At the latest Board meeting my bosses elected officers for the coming year. The Board leadership is:

President: Ed Krishok, Managing Director, International Legal Affairs, Harley-Davidson Motor Company

Vice President: Monique Charlier, President, Rivet, LLC

Treasurer: Peter Campbell (re-elected to serve a second term), Associate Managing Director, The Private Bank

Secretary: Kathy Werlein, Supervisory Analyst, Research Department, Robert W. Baird & Co. (Kathy is also serving a second term),

Our current Board directors are:

Marc D. Andraca, Jennifer Breceda, Peter Campbell, Monique Charlier, John Clancy, Eric Crawford, Derek Deubel, Danni Gendelman, Jeff Geygan, Mary Gute Witte, Dennis Grzezinski, Troy Hilliard, Edward Krishok, Cora Lee-Palmer, Theresa Lins, Blake Moret, Will Nasgovitz, Bill Rumpf, Molly Schissler, Mary Staten, Carl Trimble, Kathy Werlein and Andre Williams.

Finally, I’d like to give particular thanks to the following three very special outgoing Board members.

Theresa Lins has been with us for almost a decade. She has served on just about every committee and become an integral part of our family. Her hard work early on with marketing got our name out to the community and her recent work with governance has been critical to our growth.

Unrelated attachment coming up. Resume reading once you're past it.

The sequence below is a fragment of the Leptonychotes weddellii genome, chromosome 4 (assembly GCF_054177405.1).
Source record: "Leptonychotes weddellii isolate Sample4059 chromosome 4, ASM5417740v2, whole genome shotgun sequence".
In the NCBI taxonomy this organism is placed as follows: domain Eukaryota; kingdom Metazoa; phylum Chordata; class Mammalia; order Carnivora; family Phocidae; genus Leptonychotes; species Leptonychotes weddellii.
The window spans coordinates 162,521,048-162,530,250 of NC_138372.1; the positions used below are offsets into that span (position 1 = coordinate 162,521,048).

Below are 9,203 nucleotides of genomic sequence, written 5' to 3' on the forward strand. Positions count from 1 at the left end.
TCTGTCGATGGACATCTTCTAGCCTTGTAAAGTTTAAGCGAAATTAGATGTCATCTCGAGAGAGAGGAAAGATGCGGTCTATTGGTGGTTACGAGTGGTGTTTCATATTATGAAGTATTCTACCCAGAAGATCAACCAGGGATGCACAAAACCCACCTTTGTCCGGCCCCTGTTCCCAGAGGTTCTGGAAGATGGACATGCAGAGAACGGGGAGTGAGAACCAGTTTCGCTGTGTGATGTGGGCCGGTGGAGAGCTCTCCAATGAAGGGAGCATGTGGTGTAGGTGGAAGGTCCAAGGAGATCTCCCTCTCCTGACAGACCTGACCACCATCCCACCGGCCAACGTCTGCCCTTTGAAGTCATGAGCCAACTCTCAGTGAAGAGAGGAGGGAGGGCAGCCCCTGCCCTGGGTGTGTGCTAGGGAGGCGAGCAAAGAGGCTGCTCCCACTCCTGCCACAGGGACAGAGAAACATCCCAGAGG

Marc Andraca of Johnson Controls has been with us for four years and as Board Vice President has been a key driver of our recently completed strategic plan. Marc and his wife Deb have led our Hoot in the Night summer camp fund raiser for the past two years.

Jeff Geygan taught me how to keep a meeting moving and end on time. His finance expertise came at a very important time for the Center. Jeff put together an incredible team for our finance committee before shifting over to become our Board President for the past two years. He and his wife Kathy were instrumental in creating our popular annual fundraising event, the Summer Solstice Soiree and Auction.

We will deeply miss Theresa, Mark and Jeff. I share my deep gratitude to each of you for your service to the Urban Ecology Center.

Ken Leinbach

Ken Leinbach

Ken is a nationally recognized educator and leader in community-based environmental education. He currently serves as the Executive Director of the Urban Ecology Center. With his contagious energy, Ken speaks on a number of topics including: urban education, community organizing, environmental issues, finding abundance, the power of story, sustainable design, the need for "near-by" nature, leadership, fundraising, and green living. Ken holds a Bachelor of Science degree from Antioch College in Ohio, a Masters degree in Environmental Education from Prescott College in Arizona and received an honorary Doctorate of Fine Arts from the Milwaukee Instituted of Art and Design.